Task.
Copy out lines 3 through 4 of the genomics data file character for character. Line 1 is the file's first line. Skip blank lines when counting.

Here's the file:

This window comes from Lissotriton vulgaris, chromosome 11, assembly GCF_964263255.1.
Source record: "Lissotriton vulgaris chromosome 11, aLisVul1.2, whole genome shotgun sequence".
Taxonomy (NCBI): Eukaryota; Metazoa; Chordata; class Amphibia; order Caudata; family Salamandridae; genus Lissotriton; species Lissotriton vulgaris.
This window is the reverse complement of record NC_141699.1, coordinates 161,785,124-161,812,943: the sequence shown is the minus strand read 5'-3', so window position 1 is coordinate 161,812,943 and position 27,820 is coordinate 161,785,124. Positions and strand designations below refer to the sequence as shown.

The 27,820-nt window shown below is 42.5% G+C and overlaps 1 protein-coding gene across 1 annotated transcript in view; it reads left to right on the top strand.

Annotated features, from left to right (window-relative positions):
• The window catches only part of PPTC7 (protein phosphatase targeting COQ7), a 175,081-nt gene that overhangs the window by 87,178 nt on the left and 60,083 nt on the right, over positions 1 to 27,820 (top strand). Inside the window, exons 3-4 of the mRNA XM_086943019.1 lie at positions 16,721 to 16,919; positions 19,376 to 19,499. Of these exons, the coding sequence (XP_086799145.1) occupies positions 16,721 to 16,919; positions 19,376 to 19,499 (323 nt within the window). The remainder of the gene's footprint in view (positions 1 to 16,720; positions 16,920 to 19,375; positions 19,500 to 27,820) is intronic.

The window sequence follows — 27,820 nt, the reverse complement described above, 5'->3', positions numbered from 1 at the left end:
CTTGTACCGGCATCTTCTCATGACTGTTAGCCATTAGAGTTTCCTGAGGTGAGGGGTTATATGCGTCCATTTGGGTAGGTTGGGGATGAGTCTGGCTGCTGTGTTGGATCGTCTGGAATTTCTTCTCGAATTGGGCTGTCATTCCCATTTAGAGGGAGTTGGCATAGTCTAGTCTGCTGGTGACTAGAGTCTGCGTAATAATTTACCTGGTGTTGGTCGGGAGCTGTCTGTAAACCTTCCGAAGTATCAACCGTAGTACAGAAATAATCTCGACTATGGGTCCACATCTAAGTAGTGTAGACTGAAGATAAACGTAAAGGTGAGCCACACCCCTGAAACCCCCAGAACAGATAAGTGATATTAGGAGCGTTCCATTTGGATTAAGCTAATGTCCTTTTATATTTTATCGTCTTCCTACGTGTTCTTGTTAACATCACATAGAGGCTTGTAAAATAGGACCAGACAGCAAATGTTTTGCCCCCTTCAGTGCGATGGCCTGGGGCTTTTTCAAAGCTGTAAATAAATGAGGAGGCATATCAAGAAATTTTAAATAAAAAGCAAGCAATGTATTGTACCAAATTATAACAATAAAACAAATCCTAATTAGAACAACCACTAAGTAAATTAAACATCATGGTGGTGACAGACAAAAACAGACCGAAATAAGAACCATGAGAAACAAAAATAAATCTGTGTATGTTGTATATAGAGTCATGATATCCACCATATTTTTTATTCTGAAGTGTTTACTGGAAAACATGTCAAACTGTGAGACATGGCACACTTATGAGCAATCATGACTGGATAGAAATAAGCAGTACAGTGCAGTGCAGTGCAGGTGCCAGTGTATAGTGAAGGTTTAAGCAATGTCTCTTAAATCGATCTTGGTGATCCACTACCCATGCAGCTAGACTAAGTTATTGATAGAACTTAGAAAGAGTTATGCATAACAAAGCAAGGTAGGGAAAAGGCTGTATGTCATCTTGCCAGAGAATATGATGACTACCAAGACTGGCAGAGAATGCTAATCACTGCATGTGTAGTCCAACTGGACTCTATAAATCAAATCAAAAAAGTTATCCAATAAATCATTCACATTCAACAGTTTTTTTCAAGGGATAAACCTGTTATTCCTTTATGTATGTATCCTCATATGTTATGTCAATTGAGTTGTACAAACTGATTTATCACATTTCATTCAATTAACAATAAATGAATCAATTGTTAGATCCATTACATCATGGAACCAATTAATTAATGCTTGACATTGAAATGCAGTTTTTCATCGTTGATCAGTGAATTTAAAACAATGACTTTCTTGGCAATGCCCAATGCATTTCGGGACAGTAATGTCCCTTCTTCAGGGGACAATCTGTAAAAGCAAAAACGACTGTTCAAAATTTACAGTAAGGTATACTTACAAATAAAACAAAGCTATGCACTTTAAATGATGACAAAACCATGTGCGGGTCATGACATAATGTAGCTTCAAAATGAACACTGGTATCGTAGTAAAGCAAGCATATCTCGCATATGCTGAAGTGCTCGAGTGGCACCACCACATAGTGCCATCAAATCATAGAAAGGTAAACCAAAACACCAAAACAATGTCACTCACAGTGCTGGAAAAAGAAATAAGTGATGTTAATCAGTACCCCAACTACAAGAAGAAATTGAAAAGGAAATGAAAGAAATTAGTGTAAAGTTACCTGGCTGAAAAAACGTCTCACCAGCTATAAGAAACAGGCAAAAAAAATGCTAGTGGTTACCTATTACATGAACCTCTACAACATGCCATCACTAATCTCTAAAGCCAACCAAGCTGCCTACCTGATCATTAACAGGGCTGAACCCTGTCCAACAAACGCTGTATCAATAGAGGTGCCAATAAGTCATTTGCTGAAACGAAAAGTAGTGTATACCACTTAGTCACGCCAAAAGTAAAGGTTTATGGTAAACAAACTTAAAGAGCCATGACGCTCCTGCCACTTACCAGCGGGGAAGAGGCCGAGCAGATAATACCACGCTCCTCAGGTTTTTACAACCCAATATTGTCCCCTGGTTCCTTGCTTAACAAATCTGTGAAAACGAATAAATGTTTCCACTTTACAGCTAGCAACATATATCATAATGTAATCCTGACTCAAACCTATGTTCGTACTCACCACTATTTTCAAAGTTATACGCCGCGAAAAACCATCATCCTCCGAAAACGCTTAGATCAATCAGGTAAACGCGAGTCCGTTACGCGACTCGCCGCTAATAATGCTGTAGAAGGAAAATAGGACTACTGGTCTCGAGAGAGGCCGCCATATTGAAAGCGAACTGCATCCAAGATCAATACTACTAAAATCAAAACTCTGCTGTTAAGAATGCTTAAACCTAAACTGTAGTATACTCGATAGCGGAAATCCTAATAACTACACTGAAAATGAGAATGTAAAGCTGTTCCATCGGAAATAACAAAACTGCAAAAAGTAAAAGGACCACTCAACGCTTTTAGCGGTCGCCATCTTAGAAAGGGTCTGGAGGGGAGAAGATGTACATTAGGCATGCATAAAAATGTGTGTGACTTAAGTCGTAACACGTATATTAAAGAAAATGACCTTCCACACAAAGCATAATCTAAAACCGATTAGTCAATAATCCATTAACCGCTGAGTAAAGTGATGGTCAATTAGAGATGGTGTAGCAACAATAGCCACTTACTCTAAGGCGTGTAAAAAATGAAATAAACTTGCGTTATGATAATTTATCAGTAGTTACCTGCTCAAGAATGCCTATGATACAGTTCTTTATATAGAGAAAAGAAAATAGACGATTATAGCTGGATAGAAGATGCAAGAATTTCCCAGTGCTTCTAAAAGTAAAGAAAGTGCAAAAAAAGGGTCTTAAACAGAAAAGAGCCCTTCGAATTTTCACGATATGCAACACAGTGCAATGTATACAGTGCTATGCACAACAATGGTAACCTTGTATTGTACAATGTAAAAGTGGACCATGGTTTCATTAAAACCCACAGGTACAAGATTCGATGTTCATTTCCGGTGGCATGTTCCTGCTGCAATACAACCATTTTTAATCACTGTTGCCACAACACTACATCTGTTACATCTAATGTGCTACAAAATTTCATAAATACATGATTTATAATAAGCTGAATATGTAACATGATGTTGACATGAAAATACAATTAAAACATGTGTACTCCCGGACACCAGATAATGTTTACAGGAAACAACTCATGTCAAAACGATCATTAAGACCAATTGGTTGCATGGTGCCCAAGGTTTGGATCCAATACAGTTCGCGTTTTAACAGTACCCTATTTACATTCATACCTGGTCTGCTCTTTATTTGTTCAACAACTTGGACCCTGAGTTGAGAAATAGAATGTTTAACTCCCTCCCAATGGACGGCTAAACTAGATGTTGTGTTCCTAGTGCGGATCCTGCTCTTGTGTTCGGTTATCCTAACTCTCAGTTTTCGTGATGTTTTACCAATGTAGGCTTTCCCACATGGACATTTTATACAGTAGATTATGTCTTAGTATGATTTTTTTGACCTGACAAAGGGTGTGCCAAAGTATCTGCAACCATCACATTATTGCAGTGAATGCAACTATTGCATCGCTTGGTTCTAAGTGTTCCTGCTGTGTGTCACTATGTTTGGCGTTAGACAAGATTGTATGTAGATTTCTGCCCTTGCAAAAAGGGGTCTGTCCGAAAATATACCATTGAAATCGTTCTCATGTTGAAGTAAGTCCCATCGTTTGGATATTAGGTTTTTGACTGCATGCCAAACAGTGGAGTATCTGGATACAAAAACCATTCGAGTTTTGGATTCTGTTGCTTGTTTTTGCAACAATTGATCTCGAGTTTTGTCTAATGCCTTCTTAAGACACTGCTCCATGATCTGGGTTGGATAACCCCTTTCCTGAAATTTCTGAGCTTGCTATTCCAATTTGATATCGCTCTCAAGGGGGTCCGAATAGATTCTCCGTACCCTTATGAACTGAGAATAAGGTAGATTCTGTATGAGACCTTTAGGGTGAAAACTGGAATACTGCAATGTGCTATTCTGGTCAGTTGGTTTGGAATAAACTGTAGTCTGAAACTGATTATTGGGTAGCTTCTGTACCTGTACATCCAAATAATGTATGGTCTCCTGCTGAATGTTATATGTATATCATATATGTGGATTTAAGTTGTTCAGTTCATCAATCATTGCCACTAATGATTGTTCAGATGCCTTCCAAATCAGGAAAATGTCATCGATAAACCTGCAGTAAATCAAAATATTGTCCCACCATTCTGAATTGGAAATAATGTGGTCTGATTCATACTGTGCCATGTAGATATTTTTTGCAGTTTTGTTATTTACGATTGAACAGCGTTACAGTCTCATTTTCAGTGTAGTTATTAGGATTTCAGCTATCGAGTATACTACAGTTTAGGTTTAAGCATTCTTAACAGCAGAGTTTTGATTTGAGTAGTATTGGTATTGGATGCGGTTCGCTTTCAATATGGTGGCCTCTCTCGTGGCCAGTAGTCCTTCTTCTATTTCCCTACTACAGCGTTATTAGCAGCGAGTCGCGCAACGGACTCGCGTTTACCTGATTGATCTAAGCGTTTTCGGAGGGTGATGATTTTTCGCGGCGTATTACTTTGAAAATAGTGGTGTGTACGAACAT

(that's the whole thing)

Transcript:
Taxonomy (NCBI): Eukaryota; Metazoa; Chordata; class Amphibia; order Caudata; family Salamandridae; genus Lissotriton; species Lissotriton vulgaris.
This window is the reverse complement of record NC_141699.1, coordinates 161,785,124-161,812,943: the sequence shown is the minus strand read 5'-3', so window position 1 is coordinate 161,812,943 and position 27,820 is coordinate 161,785,124. Positions and strand designations below refer to the sequence as shown.